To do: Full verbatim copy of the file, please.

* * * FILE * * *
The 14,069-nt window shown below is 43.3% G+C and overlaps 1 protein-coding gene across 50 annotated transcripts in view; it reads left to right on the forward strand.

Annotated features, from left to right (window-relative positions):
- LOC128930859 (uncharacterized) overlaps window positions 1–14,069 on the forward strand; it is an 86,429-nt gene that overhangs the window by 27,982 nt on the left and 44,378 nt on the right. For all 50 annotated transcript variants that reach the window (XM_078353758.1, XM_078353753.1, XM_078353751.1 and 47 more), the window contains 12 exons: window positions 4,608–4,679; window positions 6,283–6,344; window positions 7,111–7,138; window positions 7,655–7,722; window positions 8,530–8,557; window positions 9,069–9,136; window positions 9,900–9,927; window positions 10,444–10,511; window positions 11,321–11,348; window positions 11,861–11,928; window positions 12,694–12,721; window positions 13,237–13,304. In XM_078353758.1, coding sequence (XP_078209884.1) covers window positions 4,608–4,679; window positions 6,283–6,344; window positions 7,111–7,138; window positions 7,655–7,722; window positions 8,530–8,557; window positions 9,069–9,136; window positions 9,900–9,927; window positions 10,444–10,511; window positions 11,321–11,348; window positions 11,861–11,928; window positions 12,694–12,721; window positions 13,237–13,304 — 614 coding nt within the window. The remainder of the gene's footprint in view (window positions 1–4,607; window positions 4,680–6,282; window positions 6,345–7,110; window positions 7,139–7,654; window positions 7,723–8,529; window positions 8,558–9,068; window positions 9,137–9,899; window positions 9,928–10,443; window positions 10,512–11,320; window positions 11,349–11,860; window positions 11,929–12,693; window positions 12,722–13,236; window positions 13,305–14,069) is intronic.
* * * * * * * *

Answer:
The 14,069-nt window shown below is 43.3% G+C and overlaps 1 protein-coding gene across 50 annotated transcripts in view; it reads left to right on the forward strand.

Annotated features, from left to right (window-relative positions):
- LOC128930859 (uncharacterized) overlaps window positions 1–14,069 on the forward strand; it is an 86,429-nt gene that overhangs the window by 27,982 nt on the left and 44,378 nt on the right. For all 50 annotated transcript variants that reach the window (XM_078353758.1, XM_078353753.1, XM_078353751.1 and 47 more), the window contains 12 exons: window positions 4,608–4,679; window positions 6,283–6,344; window positions 7,111–7,138; window positions 7,655–7,722; window positions 8,530–8,557; window positions 9,069–9,136; window positions 9,900–9,927; window positions 10,444–10,511; window positions 11,321–11,348; window positions 11,861–11,928; window positions 12,694–12,721; window positions 13,237–13,304. In XM_078353758.1, coding sequence (XP_078209884.1) covers window positions 4,608–4,679; window positions 6,283–6,344; window positions 7,111–7,138; window positions 7,655–7,722; window positions 8,530–8,557; window positions 9,069–9,136; window positions 9,900–9,927; window positions 10,444–10,511; window positions 11,321–11,348; window positions 11,861–11,928; window positions 12,694–12,721; window positions 13,237–13,304 — 614 coding nt within the window. The remainder of the gene's footprint in view (window positions 1–4,607; window positions 4,680–6,282; window positions 6,345–7,110; window positions 7,139–7,654; window positions 7,723–8,529; window positions 8,558–9,068; window positions 9,137–9,899; window positions 9,928–10,443; window positions 10,512–11,320; window positions 11,349–11,860; window positions 11,929–12,693; window positions 12,722–13,236; window positions 13,305–14,069) is intronic.